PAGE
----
Andre Agassi receives a volley of pitches from entrepreneurs everyday. He passes on the majority of them. But earlier this year, the tennis legend returned a cold call from Square Panda, a Sunnyvale, Calif.-based developer of phonics and literacy apps for young children.
That an education product caught his eye should not be surprising. Before Agassi hung up the racket professionally in 2006, he established a K-12 charter school bearing his namesake in his hometown, Las Vegas. He currently runs a for-profit “facilities fund” that purchases real estate, constructs school buildings, and leases them to charter school operators. (The fund has supported more than 60 such schools across the country.)
Investing in Square Panda “is about double bottom-line returns,” Agassi told EdSurge in an interview this summer. “Of course you’re only going to invest if there’s business and success to be had. But there is also the social impact, and that’s what this opportunity is about.”
While Agassi owns a double-digit stake in the company, reaping millions from this deal isn’t the priority. “I dedicate a part of my portfolio to taking a chance on things that can have impact. I’m not thinking ‘I’ve got to be financially shrewd with this deal.’ But if I can help them reach more children tomorrow than today, that’s heading in the right direction.”
The idea behind Square Panda came from Tom Boeckle, an entrepreneur who struggled with dyslexia as a child. Agassi, who dropped out of school after eighth grade, can empathize with the frustration. “Literacy is meaningful to me because I’ve seen the ramification of not having it,” he said.
This summer, Square Panda shipped its phonics playset, which retail for $119. The set comes with two free apps: Lagoon and Bowling. On a recent (and rare) slow day in the office, we took the kit for a spin.
The Square Panda kit consists of a plastic stand designed to hold an iPad (or iPad mini) and has eight slots. The set comes with 45 letters that can be placed in the slots. We did a rough count of vowels to get a sense of what words can be spelled, and found some limitations. Kids won’t be able to spell “banana” or “bonobo,” for instance.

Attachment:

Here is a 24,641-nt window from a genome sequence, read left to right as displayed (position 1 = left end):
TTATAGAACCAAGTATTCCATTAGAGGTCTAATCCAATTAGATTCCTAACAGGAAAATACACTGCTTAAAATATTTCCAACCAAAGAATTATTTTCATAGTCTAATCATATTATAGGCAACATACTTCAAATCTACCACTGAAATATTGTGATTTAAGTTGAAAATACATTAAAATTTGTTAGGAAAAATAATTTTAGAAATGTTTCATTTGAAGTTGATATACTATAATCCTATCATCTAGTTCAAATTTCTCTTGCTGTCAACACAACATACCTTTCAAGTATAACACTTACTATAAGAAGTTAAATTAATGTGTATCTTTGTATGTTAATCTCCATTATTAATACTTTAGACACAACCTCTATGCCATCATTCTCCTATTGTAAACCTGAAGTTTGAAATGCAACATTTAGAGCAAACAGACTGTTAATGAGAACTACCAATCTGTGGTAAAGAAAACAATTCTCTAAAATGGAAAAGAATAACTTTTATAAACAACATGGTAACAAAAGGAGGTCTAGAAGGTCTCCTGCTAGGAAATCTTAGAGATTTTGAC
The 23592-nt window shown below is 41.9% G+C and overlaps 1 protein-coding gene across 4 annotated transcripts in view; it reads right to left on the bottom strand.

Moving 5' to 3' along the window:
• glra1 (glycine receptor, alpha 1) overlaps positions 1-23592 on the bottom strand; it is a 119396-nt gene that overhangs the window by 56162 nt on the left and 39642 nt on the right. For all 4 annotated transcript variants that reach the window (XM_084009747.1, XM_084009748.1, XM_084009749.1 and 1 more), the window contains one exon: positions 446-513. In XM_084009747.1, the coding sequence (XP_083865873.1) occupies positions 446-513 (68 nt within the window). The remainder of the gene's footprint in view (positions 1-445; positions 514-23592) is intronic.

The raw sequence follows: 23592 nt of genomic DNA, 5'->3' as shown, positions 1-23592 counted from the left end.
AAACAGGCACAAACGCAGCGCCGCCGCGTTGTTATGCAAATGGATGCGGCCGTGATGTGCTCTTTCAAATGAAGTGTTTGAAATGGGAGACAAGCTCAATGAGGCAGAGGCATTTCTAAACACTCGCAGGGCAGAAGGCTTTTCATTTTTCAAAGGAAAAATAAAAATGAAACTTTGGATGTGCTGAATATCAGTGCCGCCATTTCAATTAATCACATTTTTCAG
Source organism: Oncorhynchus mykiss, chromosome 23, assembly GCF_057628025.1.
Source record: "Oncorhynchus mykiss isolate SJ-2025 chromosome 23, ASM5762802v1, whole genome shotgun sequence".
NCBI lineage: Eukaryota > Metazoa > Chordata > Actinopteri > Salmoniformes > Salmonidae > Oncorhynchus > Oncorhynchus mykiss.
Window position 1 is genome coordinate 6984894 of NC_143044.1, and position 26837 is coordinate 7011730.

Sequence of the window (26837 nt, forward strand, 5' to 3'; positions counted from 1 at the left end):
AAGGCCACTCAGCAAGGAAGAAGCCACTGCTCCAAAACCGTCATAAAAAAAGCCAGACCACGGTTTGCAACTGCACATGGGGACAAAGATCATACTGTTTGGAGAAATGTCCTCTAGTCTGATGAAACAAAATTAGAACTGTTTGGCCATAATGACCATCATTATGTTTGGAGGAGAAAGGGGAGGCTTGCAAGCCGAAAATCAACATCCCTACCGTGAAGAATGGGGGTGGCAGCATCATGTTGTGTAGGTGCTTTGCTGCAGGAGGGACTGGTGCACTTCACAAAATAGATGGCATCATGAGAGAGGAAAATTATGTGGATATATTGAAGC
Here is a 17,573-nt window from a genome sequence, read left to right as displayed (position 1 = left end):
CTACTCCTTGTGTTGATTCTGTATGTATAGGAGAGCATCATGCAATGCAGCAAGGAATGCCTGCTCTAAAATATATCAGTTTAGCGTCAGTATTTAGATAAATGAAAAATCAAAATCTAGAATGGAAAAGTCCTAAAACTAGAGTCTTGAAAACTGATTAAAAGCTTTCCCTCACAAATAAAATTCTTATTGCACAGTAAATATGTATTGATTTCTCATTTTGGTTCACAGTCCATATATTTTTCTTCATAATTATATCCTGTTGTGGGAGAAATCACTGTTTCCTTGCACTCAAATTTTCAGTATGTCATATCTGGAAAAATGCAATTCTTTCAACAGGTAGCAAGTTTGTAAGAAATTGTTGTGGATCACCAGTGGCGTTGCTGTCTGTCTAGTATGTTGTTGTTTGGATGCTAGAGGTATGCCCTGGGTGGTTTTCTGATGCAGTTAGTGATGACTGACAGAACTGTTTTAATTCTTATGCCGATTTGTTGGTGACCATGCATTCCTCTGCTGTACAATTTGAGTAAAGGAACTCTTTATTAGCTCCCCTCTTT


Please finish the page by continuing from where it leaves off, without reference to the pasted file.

The Apple device connects to the stand via bluetooth, which allows the apps to recognize which letters are placed into the slots.
The first of the two Square Panda apps, Lagoon, is a free-play game where children can place whatever letters they want into the slots. At any time, they can tap on an animated chameleon, which attempts to sound out the word. If the letters spell out an actual English word, the app will display a corresponding picture.
Parents can log into a Square Panda account and upload their own picture for any word. (The feature comes in handy if the family has a pet, for instance.)
To push the limits of the app, we tried spelling advanced words that young children are probably not expected to know. But if they constructed such words by accident, would the app help them understand the meaning? As one example, we tried “hajib,” which was unrecognized.
This app asks children to roll a ball with the flick of their finger to knock down pins that each reveal a letter. The app will that prompt the kid to find the letter block and place it in the appropriate slot. Repeat this process several times, and the letters will form a word. As in Lagoon, the app will pronounce the word and show a corresponding photo.
There’s a settings menu where parents can adjust the frequency of different types of words that kids will find, such as compound words (like hotdog) and long vowels (seed).
Square Panda has been playtested with preschoolers in Head Start programs near the company’s headquarters in Las Vegas, according to company chief executive Andy Butler. Down the line, Square Panda will make the playset compatible with Android devices, and additional apps will be available for a cost.
Expect these apps to pack more multimedia features beyond what Lagoon and Bowling provides. Every word in the Square Panda database is associated with video, audio, music, rhyme, grammar assets, claims Butler, who says there are “over 50 fields of data for every word we have,” Butler claims.
Square Panda is not the only company attempting to combine tangible and digital learning experiences for young children. Competing with the company for kids’ mindshare—and their parents’ wallets—are learning toy-and-app combos developed by other startups such as Osmo and Tiggly (which also offer math, shapes and arts activities).
When it comes to jostling for market share, Square Panda does enjoy having a high-profile spokesperson—and one of sport’s fiercest competitors—on its team. “I don’t do anything halfway. I’m not just going to be passively involved,” states Agassi. He’s committed to making himself “available at every intersection by going to events, talking to parents, and using my platform to get the word out.”